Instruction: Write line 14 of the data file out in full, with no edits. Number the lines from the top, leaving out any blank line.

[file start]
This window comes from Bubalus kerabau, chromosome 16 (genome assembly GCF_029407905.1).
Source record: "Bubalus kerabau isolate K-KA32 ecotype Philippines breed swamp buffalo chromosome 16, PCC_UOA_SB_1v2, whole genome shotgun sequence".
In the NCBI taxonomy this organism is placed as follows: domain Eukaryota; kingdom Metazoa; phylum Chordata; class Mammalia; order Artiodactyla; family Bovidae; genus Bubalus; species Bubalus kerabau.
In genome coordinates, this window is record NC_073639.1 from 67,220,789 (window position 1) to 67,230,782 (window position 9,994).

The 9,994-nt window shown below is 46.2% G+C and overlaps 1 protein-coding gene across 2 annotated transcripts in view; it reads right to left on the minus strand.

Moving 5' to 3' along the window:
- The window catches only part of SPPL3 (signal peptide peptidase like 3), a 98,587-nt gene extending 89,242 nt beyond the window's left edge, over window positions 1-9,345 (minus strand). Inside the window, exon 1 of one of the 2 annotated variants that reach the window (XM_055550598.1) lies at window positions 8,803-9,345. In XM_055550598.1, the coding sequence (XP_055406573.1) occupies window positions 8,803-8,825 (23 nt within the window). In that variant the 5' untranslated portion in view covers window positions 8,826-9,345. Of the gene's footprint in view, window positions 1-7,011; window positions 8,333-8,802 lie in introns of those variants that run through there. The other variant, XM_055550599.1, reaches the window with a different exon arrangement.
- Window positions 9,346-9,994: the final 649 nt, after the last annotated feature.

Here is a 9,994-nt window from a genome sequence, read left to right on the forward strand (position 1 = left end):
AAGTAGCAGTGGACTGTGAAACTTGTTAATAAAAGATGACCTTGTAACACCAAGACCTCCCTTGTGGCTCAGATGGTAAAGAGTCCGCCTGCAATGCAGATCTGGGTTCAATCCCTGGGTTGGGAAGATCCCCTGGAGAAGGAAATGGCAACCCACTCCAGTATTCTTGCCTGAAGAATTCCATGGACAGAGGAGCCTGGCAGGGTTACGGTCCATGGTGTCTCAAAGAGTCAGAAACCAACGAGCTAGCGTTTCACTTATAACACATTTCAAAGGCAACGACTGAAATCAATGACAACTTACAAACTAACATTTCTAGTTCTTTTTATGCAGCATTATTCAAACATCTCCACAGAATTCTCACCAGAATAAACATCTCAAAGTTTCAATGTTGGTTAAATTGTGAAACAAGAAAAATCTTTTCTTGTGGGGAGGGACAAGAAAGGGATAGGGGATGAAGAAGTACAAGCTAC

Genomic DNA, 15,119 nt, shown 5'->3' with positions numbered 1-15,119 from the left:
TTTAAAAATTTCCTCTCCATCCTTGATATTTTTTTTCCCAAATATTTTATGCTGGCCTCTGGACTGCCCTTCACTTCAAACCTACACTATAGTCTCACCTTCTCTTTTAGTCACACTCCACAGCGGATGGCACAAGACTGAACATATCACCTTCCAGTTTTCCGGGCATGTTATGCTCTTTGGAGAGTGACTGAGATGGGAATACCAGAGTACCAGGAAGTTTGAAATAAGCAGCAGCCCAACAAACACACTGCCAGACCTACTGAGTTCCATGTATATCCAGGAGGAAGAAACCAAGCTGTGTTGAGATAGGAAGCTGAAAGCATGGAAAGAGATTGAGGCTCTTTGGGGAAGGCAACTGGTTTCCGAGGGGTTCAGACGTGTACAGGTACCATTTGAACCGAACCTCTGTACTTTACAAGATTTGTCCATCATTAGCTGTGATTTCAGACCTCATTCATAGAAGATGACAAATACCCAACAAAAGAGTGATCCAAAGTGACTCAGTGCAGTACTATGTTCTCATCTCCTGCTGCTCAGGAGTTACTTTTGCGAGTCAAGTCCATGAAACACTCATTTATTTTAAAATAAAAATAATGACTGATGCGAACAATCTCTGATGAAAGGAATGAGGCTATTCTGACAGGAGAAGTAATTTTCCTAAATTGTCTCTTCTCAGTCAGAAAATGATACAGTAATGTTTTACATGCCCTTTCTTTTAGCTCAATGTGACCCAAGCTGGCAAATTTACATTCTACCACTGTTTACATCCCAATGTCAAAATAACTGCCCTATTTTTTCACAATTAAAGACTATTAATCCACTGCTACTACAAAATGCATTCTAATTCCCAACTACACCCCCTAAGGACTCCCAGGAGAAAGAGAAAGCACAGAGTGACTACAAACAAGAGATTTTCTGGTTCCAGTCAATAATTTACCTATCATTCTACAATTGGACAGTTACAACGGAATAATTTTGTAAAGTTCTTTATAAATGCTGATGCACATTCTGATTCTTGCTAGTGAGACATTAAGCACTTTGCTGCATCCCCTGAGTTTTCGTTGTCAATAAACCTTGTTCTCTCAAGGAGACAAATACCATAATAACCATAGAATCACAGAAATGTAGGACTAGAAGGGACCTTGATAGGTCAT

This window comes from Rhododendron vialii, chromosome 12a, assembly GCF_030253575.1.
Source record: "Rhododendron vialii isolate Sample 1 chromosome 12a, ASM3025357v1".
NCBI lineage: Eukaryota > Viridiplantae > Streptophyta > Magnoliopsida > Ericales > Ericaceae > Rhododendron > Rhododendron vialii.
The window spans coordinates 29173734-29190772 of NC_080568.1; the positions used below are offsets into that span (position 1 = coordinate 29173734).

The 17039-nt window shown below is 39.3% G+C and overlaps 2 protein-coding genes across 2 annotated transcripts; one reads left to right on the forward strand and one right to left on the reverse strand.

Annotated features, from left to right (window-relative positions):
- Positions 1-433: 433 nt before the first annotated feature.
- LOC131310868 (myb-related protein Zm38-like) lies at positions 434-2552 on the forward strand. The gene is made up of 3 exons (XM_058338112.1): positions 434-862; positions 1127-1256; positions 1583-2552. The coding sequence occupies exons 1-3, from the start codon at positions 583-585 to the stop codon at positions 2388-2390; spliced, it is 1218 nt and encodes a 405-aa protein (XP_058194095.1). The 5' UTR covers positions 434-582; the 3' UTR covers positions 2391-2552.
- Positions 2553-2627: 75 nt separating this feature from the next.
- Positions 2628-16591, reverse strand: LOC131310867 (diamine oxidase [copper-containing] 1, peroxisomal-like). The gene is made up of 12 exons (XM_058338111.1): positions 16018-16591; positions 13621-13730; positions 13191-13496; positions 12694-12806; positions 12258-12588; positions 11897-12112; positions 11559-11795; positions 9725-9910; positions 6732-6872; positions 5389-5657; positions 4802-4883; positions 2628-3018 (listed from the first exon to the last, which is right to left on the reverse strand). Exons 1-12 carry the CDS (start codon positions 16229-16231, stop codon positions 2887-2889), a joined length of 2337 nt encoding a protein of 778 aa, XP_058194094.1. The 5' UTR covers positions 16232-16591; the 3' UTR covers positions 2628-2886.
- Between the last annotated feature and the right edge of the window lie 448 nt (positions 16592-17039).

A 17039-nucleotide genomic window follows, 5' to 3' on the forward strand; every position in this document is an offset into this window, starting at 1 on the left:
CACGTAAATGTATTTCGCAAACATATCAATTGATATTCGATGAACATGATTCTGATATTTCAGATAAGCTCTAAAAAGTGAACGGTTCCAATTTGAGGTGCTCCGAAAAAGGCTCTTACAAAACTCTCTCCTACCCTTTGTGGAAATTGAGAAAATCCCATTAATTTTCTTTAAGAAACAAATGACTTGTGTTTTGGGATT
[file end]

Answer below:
Source record: "Rhododendron vialii isolate Sample 1 chromosome 12a, ASM3025357v1".